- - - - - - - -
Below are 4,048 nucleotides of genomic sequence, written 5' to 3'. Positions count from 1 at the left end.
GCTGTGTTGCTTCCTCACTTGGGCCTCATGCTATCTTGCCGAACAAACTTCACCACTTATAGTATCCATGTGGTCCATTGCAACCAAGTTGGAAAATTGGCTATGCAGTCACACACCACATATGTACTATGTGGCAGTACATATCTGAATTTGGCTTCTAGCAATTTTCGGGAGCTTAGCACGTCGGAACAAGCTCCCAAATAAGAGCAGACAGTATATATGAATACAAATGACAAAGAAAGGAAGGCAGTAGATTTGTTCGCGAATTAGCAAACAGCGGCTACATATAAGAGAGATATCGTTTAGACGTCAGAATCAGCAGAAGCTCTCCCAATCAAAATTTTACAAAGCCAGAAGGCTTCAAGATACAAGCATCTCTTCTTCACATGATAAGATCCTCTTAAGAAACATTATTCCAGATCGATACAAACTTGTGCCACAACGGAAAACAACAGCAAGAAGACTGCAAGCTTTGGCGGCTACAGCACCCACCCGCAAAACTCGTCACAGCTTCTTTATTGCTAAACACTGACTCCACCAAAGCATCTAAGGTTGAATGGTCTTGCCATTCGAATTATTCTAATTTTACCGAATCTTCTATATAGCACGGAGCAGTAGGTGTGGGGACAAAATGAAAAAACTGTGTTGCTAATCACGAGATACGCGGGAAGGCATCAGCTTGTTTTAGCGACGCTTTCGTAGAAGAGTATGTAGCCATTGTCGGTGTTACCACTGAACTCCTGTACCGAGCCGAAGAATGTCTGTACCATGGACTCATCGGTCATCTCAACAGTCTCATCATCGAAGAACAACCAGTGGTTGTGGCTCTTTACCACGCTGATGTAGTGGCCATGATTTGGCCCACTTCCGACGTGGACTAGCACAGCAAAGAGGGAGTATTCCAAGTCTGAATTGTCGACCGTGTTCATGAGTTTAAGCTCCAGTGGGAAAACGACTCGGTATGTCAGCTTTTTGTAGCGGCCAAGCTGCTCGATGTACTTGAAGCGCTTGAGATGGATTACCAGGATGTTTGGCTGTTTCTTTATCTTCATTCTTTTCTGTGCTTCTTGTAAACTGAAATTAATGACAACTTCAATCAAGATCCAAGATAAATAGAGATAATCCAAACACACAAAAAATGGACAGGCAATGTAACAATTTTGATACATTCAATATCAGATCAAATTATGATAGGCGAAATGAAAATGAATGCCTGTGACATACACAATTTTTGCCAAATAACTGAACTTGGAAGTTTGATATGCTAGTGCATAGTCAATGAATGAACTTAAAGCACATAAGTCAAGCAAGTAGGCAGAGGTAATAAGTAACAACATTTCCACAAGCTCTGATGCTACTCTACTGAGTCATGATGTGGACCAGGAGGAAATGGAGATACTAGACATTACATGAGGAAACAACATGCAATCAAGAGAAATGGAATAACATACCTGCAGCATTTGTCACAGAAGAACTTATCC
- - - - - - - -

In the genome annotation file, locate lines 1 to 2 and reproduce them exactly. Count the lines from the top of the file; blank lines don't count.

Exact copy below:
Below are 4,048 nucleotides of genomic sequence, written 5' to 3'. Positions count from 1 at the left end.
GCTGTGTTGCTTCCTCACTTGGGCCTCATGCTATCTTGCCGAACAAACTTCACCACTTATAGTATCCATGTGGTCCATTGCAACCAAGTTGGAAAATTGGCTATGCAGTCACACACCACATATGTACTATGTGGCAGTACATATCTGAATTTGGCTTCTAGCAATTTTCGGGAGCTTAGCACGTCGGAACAAGCTCCCAAATAAGAGCAGACAGTATATATGAATACAAATGACAAAGAAAGGAAGGCAGTAGATTTGTTCGCGAATTAGCAAACAGCGGCTACATATAAGAGAGATATCGTTTAGACGTCAGAATCAGCAGAAGCTCTCCCAATCAAAATTTTACAAAGCCAGAAGGCTTCAAGATACAAGCATCTCTTCTTCACATGATAAGATCCTCTTAAGAAACATTATTCCAGATCGATACAAACTTGTGCCACAACGGAAAACAACAGCAAGAAGACTGCAAGCTTTGGCGGCTACAGCACCCACCCGCAAAACTCGTCACAGCTTCTTTATTGCTAAACACTGACTCCACCAAAGCATCTAAGGTTGAATGGTCTTGCCATTCGAATTATTCTAATTTTACCGAATCTTCTATATAGCACGGAGCAGTAGGTGTGGGGACAAAATGAAAAAACTGTGTTGCTAATCACGAGATACGCGGGAAGGCATCAGCTTGTTTTAGCGACGCTTTCGTAGAAGAGTATGTAGCCATTGTCGGTGTTACCACTGAACTCCTGTACCGAGCCGAAGAATGTCTGTACCATGGACTCATCGGTCATCTCAACAGTCTCATCATCGAAGAACAACCAGTGGTTGTGGCTCTTTACCACGCTGATGTAGTGGCCATGATTTGGCCCACTTCCGACGTGGACTAGCACAGCAAAGAGGGAGTATTCCAAGTCTGAATTGTCGACCGTGTTCATGAGTTTAAGCTCCAGTGGGAAAACGACTCGGTATGTCAGCTTTTTGTAGCGGCCAAGCTGCTCGATGTACTTGAAGCGCTTGAGATGGATTACCAGGATGTTTGGCTGTTTCTTTATCTTCATTCTTTTCTGTGCTTCTTGTAAACTGAAATTAATGACAACTTCAATCAAGATCCAAGATAAATAGAGATAATCCAAACACACAAAAAATGGACAGGCAATGTAACAATTTTGATACATTCAATATCAGATCAAATTATGATAGGCGAAATGAAAATGAATGCCTGTGACATACACAATTTTTGCCAAATAACTGAACTTGGAAGTTTGATATGCTAGTGCATAGTCAATGAATGAACTTAAAGCACATAAGTCAAGCAAGTAGGCAGAGGTAATAAGTAACAACATTTCCACAAGCTCTGATGCTACTCTACTGAGTCATGATGTGGACCAGGAGGAAATGGAGATACTAGACATTACATGAGGAAACAACATGCAATCAAGAGAAATGGAATAACATACCTGCAGCATTTGTCACAGAAGAACTTATCC